Hawk Mountain Sanctuary
GOOD FOR: Ages 9-12
RATING:


Source:Outdoors with Kids Philadelphia (AMC Books)
Address:1700 Hawk Mountain Road, Kempton, PA
Hours:Trails open dawn to dusk daily; visitor center open daily (hours vary by season)
Fee: Members, free; nonmembers: adults, $6; children ages 6 to 12, $3; weekends in September, October, and November and national holidays: adults, $8; children ages 6 to 12, $4
Contact:

hawkmountain.org, 610-756-6961

Bathrooms: In visitor center
Water/Snacks: Water fountain in visitor center; snacks at visitor center gift shop
Map:

At visitor center


Introduce kids to the magnificent vistas of the rugged Appalachian ridge and the soaring majesty of raptors.

Hawk Mountain Sanctuary
Photo by: Susan Charkes

For many people, Hawk Mountain is the most family-friendly path to the Appalachian range. Although you have to pay admission, the fee not only supports an essential conservation organization, but it buys an exceptional family hiking experience: a self-guided trail that provides a controlled environment for making an ambitious climb. Kids will laugh with delight as they scramble up rocks and gaze out over valleys, watching hawks and vultures spiral against the clouds.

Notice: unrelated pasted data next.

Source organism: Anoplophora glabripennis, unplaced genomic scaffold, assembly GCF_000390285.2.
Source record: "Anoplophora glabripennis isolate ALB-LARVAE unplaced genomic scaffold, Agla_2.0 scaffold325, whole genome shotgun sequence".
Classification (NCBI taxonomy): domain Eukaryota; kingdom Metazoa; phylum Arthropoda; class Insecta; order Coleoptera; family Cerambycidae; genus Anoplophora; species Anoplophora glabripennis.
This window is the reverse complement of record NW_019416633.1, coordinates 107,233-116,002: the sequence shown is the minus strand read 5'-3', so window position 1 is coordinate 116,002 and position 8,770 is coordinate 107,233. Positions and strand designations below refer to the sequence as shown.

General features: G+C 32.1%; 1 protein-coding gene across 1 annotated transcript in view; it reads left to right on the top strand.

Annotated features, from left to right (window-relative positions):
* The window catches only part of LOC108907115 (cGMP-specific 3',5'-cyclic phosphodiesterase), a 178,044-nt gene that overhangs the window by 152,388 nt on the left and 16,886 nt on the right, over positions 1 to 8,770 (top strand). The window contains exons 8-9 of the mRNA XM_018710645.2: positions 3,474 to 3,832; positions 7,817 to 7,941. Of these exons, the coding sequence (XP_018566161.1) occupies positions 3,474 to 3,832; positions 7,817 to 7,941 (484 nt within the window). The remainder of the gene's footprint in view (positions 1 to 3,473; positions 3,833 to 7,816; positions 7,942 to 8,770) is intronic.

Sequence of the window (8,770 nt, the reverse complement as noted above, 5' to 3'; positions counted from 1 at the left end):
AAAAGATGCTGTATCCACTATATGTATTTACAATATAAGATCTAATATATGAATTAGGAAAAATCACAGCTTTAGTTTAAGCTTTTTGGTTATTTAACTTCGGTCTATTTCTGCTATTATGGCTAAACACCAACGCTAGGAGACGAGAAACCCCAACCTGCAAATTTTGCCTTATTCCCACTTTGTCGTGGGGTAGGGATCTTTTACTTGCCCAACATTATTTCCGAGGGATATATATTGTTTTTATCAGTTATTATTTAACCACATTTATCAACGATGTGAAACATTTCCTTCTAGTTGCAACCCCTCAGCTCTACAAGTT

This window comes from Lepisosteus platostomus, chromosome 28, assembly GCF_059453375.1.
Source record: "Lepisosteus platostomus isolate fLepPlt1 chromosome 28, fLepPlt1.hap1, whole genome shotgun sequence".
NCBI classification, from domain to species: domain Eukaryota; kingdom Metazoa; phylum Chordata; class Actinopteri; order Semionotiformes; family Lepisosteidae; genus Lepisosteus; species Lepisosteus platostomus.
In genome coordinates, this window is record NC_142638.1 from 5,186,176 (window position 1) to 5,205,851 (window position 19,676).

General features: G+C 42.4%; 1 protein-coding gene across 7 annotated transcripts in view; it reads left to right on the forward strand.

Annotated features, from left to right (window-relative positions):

Hawk Mountain Sanctuary was founded in the 1930s to save hawks at a time when raptors were hunted nearly to extinction. Today the sanctuary offers numerous family programs designed to broaden understanding of why and how to protect wildlife.

The best introductory route for families is the 1-mile Lookout Trail. After passing through the admission booth, follow Lookout Trail to South Lookout. (This groomed trail to South Lookout is the only wheelchair-accessible and stroller-accessible trail at the sanctuary.) The view below is the River of Rocks boulder field. Return to Lookout Trail, which leads to successive overlooks, each with a vista more breathtaking than the last. The trail gradually becomes rockier and steeper as you proceed. Follow signs to the North Lookout, climbing a set of rock stairs with handrails to the top. The North Lookout, and Sunset Overlook just beyond, are promontories that offer magnificent views of the valley below and the continuation of the Kittatinny Ridge northward.

In the fall hawk migration season, the lookouts are the place to observe thousands of raptors in a day as they soar on rising columns of sun-warmed air and glide on invisible currents of wind. It’s fun, but at these times the mountain can be crowded, so it may not be the ideal first visit for kids who want to explore the rocks.

To get an even better view of the scenery and the birds, bring binoculars, or rent them at the visitor center.

Along Lookout Trail are posts with QR codes, so you can use a smartphone to access additional details about the natural features.

Remember: Wear proper footwear: hiking shoes or sturdy athletic shoes. On fall days, be prepared for wind on the lookouts even if it seems calm in the woods; bring jackets. Bring water and snacks, and carry trash out with you.

Plan B:

For more-ambitious hikers, the River of Rocks and the Appalachian Trail can be accessed from the trails at Hawk Mountain. More information is available at the visitor center.

Where to Eat Nearby:

It’s best to bring snacks.



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